July 2012

Traveling for an Extended Period of Time

"What made this journey possible was taking the initiative to save and plan"

I’ve had the idea to travel ruminating in my brain for some time. In fact, for two years straight it was all I thought about. I went over different itineraries, thought about how long I could feasibly travel for, and even became as thrifty as I could. Nice dinners transformed to rice and beans, and the active life of a mid-twenty something became less and less outrageous. Each penny saved meant more time abroad.


For the first two years after my university, I worked, saved, and planned for my epic adventure. I wasn’t certain when it would actually come or if I would have the guts to quit work and go. As time went on, though, and my bank account started to take form while my job became less engaging, I knew the time was soon.

Create a life list

You’ve got one to-do list; how about one of what you’ve already done?

I am a huge fan of Laura Grace Weldon. She is incredibly inspirational in the homeschooling world; I am reading and loving her book, Free Range Learning, right now. Today Weldon shared a post on her blog about creating life lists that I thought would be very appropriate to share on our Living to Do space here.

When we make Living to Do lists, we list things we want to do in our lives—travel the world, touch a llama, make maple syrup, whatever (yes, these are all from my own list!). Laura’s life lists, however, are about the things that we have already done in our lives that make them so special as they are right now.

On the List: Sail across the ocean

I remember a day, a long, long time ago, when I was just a child.  It was on this day that I had what would be my first and only experience riding a vessel that road across water as opposed to earth or air.  I have always had a bit of fear concerning open water, being that I am not the best swimmer in the world, so taking part in an activity such as sailing (or even surfing) held little appeal.  Now that I’m coming along in years, I feel the need to revisit this experience.  And not just a simple whale-watching tour like I did when I was a young lad, but a full-fledged trip across the ocean, from the coast of one continent to the next.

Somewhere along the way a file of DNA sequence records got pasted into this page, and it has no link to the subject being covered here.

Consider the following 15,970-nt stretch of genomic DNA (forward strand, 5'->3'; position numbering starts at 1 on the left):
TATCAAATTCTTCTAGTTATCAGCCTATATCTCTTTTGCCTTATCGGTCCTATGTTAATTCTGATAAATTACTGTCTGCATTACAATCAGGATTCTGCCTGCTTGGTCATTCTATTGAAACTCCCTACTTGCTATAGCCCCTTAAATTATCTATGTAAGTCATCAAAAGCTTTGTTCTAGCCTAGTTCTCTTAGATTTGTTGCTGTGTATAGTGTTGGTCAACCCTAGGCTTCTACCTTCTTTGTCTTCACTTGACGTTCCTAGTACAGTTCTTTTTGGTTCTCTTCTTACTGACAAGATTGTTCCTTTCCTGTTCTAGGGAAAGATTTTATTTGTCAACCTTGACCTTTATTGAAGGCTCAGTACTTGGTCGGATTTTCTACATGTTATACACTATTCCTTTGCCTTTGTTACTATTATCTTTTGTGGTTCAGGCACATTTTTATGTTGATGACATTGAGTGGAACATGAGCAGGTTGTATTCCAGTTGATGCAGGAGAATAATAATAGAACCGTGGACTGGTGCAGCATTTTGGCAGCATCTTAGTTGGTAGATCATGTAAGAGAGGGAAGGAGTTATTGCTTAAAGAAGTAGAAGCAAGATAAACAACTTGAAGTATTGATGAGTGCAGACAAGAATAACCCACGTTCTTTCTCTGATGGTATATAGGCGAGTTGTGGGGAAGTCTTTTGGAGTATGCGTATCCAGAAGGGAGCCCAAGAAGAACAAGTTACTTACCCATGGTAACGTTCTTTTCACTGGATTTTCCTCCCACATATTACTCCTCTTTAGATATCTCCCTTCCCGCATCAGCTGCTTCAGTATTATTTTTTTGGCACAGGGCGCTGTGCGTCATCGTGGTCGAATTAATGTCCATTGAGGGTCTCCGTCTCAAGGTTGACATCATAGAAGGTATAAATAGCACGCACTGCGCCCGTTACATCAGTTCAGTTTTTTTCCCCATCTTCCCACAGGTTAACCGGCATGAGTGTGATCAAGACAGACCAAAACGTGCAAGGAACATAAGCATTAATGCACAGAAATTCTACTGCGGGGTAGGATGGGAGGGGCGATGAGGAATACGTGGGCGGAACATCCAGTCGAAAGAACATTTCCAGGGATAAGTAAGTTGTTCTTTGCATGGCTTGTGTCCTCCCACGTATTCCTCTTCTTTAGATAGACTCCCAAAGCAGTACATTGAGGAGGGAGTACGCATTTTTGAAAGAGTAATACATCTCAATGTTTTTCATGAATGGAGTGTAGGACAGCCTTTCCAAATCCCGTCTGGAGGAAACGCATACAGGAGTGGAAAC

Drive a motor home across the country

Decades ago, I had an encounter that I still vividly remember. I was at the gas station, and as I stood there waiting for my tank to fill, a truly enormous motorhome pulled up to the other side of the pump. It was the size of a tour bus, and when the driver hopped out, I assaulted him with questions. Actually I think I might have just said "WOW."

This was back in the late 90s, when the internet was still evolving. I was blown away, therefore, to learn that he was a telecommuter. He pointed to the satellite dish on the top of his motorhome and explained that it provided a satellite uplink for his email and web surfing. He received his paychecks via direct deposit, and spent his life driving around the country, with a new office location every day.